Regions / Middle East & North Africa
Many hope that a Democratic Party victory in November will mark the beginning of the end of the Iraq war. Don't hold your breath.
The new Iraqi amnesty plan is designed to end the insurgency and knit together the country. The lessons of 1863 suggest otherwise.
Has the Koizumi administration abandoned neutrality, historic pacifism, and common sense in its pursuit of oil and a stronger alliance with the United States?
What the U.S. needs is a change in policy not a change in villains.
In October 2002 the White House deceived the Congress and the public, inducing Congress--in the administration's interpretation--to abandon its constitutional responsibilities in matters of war-making.
Efforts at isolating Hamas are likely to backfire.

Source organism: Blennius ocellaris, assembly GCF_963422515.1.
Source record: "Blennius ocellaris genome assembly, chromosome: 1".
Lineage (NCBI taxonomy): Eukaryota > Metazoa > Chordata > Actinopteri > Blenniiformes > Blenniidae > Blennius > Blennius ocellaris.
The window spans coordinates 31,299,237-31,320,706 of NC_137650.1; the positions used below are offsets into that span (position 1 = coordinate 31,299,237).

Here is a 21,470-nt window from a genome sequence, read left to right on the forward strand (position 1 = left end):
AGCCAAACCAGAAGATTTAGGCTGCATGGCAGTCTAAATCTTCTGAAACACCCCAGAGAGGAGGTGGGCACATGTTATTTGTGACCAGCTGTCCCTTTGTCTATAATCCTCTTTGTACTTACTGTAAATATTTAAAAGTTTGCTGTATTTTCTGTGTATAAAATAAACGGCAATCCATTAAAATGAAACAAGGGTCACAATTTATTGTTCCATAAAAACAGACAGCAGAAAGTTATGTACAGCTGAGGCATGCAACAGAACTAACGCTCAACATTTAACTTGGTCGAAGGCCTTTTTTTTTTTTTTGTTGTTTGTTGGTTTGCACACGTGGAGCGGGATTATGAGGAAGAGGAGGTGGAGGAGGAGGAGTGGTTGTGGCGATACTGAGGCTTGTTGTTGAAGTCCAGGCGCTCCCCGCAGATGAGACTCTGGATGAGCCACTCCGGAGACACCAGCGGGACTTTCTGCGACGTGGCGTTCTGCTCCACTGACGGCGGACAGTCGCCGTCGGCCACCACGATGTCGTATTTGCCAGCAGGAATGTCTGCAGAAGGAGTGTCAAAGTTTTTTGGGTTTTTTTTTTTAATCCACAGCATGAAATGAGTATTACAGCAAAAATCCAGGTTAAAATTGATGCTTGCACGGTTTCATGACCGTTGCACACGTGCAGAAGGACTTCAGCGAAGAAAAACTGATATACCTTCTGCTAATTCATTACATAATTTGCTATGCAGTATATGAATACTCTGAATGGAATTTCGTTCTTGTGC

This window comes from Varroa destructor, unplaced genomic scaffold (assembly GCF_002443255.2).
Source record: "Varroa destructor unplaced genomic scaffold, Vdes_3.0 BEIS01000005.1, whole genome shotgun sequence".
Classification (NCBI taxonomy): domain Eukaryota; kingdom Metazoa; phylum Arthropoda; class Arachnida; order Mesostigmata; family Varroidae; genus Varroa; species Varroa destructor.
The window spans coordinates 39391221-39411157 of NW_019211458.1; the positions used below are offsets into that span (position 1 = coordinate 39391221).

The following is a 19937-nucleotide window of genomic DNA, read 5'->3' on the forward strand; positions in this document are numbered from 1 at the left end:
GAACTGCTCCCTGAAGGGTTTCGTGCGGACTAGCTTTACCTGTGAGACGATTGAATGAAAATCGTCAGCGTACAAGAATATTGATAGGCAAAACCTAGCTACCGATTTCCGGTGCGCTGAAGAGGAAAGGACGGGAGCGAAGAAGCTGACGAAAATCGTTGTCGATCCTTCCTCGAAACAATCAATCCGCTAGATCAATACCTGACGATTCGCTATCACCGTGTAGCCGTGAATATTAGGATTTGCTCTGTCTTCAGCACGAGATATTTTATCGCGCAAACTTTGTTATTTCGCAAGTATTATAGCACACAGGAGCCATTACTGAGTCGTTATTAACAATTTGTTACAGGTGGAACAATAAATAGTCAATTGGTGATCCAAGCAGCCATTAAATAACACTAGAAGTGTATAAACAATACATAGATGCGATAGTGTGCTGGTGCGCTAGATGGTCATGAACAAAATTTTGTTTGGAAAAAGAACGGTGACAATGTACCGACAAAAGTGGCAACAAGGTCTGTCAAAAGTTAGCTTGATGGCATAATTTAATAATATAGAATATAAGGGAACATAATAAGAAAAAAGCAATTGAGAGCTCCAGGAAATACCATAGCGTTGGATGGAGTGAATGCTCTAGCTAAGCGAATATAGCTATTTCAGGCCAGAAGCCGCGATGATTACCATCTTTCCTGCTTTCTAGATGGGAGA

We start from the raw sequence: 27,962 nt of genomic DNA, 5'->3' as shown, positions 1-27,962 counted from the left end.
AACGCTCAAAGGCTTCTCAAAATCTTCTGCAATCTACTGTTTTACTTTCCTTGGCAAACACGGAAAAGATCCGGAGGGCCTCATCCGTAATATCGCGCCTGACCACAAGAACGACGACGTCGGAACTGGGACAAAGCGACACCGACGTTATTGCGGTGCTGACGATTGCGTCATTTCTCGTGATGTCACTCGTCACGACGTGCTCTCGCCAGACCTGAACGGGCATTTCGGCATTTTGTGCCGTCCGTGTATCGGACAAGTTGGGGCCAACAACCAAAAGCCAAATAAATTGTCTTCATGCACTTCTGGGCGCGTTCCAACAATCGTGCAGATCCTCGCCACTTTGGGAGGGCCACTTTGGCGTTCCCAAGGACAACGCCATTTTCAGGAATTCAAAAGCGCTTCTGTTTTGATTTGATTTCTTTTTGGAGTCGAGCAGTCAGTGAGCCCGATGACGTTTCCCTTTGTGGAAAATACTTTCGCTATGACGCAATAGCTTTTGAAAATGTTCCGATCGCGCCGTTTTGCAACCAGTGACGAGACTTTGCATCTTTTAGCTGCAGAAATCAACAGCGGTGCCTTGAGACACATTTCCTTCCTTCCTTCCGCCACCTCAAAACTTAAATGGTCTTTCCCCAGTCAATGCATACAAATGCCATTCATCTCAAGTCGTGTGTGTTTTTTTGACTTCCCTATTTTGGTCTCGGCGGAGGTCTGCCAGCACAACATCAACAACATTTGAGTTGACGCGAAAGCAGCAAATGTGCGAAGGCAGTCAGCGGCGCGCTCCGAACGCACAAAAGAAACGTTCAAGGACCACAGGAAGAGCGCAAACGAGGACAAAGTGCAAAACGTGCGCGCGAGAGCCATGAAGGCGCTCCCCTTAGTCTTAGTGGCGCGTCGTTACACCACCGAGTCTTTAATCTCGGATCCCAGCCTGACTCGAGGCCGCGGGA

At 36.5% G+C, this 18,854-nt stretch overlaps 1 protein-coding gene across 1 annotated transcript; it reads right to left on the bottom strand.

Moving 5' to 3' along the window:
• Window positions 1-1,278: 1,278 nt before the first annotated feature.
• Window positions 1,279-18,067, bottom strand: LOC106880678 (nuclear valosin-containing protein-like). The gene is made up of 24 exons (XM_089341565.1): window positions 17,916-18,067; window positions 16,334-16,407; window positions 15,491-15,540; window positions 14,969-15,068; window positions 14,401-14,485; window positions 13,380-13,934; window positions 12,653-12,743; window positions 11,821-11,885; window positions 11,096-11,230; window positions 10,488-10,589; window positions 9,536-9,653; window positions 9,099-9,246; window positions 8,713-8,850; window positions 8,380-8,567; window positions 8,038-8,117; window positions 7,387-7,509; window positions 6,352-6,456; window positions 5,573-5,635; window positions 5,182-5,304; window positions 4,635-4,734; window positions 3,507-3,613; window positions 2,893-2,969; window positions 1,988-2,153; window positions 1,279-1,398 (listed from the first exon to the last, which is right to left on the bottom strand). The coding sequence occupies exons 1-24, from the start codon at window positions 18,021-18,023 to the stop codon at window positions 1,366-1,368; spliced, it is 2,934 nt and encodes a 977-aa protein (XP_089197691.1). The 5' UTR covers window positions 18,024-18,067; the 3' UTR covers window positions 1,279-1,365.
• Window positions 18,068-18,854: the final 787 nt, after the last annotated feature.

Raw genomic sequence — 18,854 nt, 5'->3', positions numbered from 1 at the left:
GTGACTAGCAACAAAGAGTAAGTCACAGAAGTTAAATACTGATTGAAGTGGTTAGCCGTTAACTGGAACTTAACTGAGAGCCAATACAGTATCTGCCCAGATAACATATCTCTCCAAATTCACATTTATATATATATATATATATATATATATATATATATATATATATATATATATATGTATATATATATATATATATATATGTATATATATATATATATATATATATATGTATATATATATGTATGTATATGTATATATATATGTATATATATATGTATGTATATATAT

The death of al-Zarqawi is an opportunity to re-evaluate U.S. strategy in Iraq.
The recent announcement by Secretary of State Condoleezza Rice that the United States will open an embassy in Libya was welcome news all around. Long overdue, the restoration of full diplomatic relations is a win-win situation for both Libya and the United States, as well as for other states in and out of the Middle East. The U.S. decision also marks a significant shift in the foreign policy of the Bush administration, a change most observers have overlooked.
The one year anniversary of the Cedar Revolution and the non-violent end to the Syrian occupation of Lebanon prompts a re-assessemnt of U.S. policies in the region.
Three years after the invasion of Iraq, what have we learned?